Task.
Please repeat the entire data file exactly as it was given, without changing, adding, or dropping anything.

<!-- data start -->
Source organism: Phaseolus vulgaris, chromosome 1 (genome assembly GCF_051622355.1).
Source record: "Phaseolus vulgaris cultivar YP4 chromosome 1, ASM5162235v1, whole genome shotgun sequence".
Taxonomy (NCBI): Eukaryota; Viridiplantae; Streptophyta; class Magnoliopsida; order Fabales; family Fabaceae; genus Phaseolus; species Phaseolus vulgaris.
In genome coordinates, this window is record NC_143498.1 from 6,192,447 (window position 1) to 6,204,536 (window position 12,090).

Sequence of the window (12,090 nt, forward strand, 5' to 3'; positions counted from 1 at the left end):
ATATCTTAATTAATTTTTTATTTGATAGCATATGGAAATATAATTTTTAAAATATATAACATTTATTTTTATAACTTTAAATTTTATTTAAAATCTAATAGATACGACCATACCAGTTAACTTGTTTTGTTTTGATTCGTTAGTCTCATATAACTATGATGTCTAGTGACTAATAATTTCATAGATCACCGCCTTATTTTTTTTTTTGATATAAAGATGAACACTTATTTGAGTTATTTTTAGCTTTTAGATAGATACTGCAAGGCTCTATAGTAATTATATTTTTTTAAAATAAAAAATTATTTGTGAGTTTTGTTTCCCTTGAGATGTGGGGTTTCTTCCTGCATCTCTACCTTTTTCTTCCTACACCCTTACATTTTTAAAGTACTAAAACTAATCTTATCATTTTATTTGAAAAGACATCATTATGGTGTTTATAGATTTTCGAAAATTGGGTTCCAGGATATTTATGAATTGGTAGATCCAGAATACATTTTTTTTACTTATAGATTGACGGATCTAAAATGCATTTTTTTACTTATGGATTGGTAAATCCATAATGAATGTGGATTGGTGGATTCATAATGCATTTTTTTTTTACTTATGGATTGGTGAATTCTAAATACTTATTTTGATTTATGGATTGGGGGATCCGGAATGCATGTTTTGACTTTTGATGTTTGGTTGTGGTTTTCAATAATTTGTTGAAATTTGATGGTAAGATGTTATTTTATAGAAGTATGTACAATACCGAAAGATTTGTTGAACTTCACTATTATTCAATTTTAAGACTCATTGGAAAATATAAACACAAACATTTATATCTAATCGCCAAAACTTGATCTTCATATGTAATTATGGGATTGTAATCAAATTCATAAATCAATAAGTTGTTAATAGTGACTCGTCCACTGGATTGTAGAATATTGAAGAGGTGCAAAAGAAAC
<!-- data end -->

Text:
Source organism: Phaseolus vulgaris, chromosome 1 (genome assembly GCF_051622355.1).
Source record: "Phaseolus vulgaris cultivar YP4 chromosome 1, ASM5162235v1, whole genome shotgun sequence".
Taxonomy (NCBI): Eukaryota; Viridiplantae; Streptophyta; class Magnoliopsida; order Fabales; family Fabaceae; genus Phaseolus; species Phaseolus vulgaris.
In genome coordinates, this window is record NC_143498.1 from 6,192,447 (window position 1) to 6,204,536 (window position 12,090).

Sequence of the window (12,090 nt, forward strand, 5' to 3'; positions counted from 1 at the left end):
ATATCTTAATTAATTTTTTATTTGATAGCATATGGAAATATAATTTTTAAAATATATAACATTTATTTTTATAACTTTAAATTTTATTTAAAATCTAATAGATACGACCATACCAGTTAACTTGTTTTGTTTTGATTCGTTAGTCTCATATAACTATGATGTCTAGTGACTAATAATTTCATAGATCACCGCCTTATTTTTTTTTTTGATATAAAGATGAACACTTATTTGAGTTATTTTTAGCTTTTAGATAGATACTGCAAGGCTCTATAGTAATTATATTTTTTTAAAATAAAAAATTATTTGTGAGTTTTGTTTCCCTTGAGATGTGGGGTTTCTTCCTGCATCTCTACCTTTTTCTTCCTACACCCTTACATTTTTAAAGTACTAAAACTAATCTTATCATTTTATTTGAAAAGACATCATTATGGTGTTTATAGATTTTCGAAAATTGGGTTCCAGGATATTTATGAATTGGTAGATCCAGAATACATTTTTTTTACTTATAGATTGACGGATCTAAAATGCATTTTTTTACTTATGGATTGGTAAATCCATAATGAATGTGGATTGGTGGATTCATAATGCATTTTTTTTTTACTTATGGATTGGTGAATTCTAAATACTTATTTTGATTTATGGATTGGGGGATCCGGAATGCATGTTTTGACTTTTGATGTTTGGTTGTGGTTTTCAATAATTTGTTGAAATTTGATGGTAAGATGTTATTTTATAGAAGTATGTACAATACCGAAAGATTTGTTGAACTTCACTATTATTCAATTTTAAGACTCATTGGAAAATATAAACACAAACATTTATATCTAATCGCCAAAACTTGATCTTCATATGTAATTATGGGATTGTAATCAAATTCATAAATCAATAAGTTGTTAATAGTGACTCGTCCACTGGATTGTAGAATATTGAAGAGGTGCAAAAGAAAC